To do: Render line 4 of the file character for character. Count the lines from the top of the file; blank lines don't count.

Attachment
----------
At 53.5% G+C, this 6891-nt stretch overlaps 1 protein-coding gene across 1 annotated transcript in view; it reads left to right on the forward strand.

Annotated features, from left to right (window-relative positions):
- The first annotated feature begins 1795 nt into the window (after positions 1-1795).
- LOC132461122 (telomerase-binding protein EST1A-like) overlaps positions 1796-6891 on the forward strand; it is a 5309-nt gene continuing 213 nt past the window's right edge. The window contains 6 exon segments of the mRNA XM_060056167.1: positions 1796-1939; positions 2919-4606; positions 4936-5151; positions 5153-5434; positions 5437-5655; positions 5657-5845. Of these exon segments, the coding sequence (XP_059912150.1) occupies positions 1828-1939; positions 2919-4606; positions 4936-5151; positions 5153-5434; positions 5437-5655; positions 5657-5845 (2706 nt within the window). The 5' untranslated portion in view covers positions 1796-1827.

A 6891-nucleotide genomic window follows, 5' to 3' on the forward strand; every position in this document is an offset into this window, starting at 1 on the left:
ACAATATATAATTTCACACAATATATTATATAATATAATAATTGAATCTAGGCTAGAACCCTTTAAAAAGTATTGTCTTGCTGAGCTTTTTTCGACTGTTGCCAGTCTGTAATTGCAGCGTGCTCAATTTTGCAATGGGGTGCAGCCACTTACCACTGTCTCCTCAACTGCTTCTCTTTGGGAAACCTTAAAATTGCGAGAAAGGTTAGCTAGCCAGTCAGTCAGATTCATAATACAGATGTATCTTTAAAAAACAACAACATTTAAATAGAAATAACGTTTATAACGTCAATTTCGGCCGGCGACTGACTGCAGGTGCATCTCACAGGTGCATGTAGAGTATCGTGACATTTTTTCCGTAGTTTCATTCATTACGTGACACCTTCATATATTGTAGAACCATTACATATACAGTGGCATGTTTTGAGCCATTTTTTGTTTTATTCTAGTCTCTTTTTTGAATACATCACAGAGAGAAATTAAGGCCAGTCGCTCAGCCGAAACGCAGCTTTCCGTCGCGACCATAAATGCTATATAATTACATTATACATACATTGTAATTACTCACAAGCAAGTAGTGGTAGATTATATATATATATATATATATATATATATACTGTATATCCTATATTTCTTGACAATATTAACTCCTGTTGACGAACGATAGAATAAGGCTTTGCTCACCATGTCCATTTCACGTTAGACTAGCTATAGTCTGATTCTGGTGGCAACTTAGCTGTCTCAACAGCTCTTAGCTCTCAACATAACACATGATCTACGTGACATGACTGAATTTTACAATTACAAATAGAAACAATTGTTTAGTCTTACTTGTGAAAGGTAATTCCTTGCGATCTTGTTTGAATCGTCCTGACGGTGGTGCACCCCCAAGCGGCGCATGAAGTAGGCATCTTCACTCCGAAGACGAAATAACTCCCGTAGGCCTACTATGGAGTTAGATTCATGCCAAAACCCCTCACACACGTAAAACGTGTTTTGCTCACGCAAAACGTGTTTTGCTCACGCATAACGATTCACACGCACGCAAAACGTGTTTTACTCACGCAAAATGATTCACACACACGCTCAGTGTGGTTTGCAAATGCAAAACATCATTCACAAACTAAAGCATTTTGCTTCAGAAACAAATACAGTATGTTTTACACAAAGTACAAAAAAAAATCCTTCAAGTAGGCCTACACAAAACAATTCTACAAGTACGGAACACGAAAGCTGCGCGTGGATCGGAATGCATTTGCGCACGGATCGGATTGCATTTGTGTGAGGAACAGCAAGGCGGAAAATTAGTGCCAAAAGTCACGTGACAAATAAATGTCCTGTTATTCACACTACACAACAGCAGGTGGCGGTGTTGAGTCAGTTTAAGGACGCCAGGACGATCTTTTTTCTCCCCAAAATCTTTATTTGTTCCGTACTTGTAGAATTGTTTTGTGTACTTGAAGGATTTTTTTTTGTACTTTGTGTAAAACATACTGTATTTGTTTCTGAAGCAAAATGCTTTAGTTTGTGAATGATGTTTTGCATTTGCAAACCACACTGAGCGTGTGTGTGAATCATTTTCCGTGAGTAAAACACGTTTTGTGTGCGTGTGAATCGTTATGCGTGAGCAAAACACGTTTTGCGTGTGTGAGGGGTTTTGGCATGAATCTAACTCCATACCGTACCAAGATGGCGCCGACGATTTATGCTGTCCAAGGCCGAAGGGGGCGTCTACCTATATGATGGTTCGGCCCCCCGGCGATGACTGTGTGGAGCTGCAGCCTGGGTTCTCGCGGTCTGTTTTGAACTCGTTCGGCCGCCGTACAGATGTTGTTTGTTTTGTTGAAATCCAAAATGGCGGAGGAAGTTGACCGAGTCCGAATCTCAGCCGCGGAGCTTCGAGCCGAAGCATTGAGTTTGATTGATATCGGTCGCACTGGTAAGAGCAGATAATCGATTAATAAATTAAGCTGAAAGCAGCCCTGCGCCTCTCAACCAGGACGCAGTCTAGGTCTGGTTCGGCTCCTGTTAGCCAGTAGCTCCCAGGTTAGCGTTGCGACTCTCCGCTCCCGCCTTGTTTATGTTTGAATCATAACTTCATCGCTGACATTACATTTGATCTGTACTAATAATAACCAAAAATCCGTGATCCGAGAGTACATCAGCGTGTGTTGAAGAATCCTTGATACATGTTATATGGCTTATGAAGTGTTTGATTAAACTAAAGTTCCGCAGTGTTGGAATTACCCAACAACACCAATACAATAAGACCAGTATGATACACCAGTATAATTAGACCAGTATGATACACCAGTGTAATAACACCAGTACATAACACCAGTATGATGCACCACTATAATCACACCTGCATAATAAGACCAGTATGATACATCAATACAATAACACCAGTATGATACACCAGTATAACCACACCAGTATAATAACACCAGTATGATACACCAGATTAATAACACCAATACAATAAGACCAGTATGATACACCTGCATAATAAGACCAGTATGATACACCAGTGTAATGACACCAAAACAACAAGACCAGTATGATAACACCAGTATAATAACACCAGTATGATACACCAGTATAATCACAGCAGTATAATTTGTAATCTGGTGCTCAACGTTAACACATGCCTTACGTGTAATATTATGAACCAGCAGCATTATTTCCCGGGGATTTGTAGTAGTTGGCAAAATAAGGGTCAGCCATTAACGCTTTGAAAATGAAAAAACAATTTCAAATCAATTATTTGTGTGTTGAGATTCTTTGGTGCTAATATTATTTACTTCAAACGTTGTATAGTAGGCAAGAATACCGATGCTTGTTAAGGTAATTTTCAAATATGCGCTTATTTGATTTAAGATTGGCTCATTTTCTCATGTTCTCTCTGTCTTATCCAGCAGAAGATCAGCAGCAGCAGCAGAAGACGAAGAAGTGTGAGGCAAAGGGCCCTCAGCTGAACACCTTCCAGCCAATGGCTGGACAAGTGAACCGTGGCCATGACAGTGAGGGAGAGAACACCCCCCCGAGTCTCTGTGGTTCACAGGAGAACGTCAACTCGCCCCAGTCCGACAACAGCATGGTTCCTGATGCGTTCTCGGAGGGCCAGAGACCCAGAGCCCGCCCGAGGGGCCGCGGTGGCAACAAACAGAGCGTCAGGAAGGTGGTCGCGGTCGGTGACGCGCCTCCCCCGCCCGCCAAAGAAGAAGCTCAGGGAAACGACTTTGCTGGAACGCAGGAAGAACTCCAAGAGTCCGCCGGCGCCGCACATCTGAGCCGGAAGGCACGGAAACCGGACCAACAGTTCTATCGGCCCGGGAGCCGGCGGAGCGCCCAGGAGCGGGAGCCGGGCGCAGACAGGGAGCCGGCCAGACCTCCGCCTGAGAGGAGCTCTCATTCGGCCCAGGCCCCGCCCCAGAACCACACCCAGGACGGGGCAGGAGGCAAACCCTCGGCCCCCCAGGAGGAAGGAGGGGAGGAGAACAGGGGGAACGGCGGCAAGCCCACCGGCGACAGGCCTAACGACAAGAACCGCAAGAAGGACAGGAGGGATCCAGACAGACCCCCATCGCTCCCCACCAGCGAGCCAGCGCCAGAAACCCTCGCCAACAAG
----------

- LOC132461122 (telomerase-binding protein EST1A-like) overlaps positions 1796-6891 on the forward strand; it is a 5309-nt gene continuing 213 nt past the window's right edge. The window contains 6 exon segments of the mRNA XM_060056167.1: positions 1796-1939; positions 2919-4606; positions 4936-5151; positions 5153-5434; positions 5437-5655; positions 5657-5845. Of these exon segments, the coding sequence (XP_059912150.1) occupies positions 1828-1939; positions 2919-4606; positions 4936-5151; positions 5153-5434; positions 5437-5655; positions 5657-5845 (2706 nt within the window). The 5' untranslated portion in view covers positions 1796-1827.